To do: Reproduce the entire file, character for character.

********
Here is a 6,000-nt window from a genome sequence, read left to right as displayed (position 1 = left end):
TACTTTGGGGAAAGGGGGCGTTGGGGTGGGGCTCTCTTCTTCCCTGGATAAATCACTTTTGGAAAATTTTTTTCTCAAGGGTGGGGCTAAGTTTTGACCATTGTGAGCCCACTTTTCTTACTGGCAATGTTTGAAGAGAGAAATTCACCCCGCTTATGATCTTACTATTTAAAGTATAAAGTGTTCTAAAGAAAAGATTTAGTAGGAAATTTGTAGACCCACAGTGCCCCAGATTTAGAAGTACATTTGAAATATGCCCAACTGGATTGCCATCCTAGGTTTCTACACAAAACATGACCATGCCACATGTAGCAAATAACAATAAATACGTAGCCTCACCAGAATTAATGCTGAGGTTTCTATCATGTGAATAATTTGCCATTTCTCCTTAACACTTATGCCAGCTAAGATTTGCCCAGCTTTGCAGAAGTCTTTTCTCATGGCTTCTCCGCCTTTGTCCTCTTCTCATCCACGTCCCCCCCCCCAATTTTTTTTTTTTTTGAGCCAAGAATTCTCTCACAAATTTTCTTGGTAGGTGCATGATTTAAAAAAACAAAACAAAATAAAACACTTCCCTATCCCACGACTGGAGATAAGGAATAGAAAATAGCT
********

Here is a 6,000-nt window from a genome sequence, read left to right as displayed (position 1 = left end):
TACTTTGGGGAAAGGGGGCGTTGGGGTGGGGCTCTCTTCTTCCCTGGATAAATCACTTTTGGAAAATTTTTTTCTCAAGGGTGGGGCTAAGTTTTGACCATTGTGAGCCCACTTTTCTTACTGGCAATGTTTGAAGAGAGAAATTCACCCCGCTTATGATCTTACTATTTAAAGTATAAAGTGTTCTAAAGAAAAGATTTAGTAGGAAATTTGTAGACCCACAGTGCCCCAGATTTAGAAGTACATTTGAAATATGCCCAACTGGATTGCCATCCTAGGTTTCTACACAAAACATGACCATGCCACATGTAGCAAATAACAATAAATACGTAGCCTCACCAGAATTAATGCTGAGGTTTCTATCATGTGAATAATTTGCCATTTCTCCTTAACACTTATGCCAGCTAAGATTTGCCCAGCTTTGCAGAAGTCTTTTCTCATGGCTTCTCCGCCTTTGTCCTCTTCTCATCCACGTCCCCCCCCCCAATTTTTTTTTTTTTTGAGCCAAGAATTCTCTCACAAATTTTCTTGGTAGGTGCATGATTTAAAAAAACAAAACAAAATAAAACACTTCCCTATCCCACGACTGGAGATAAGGAATAGAAAATAGCT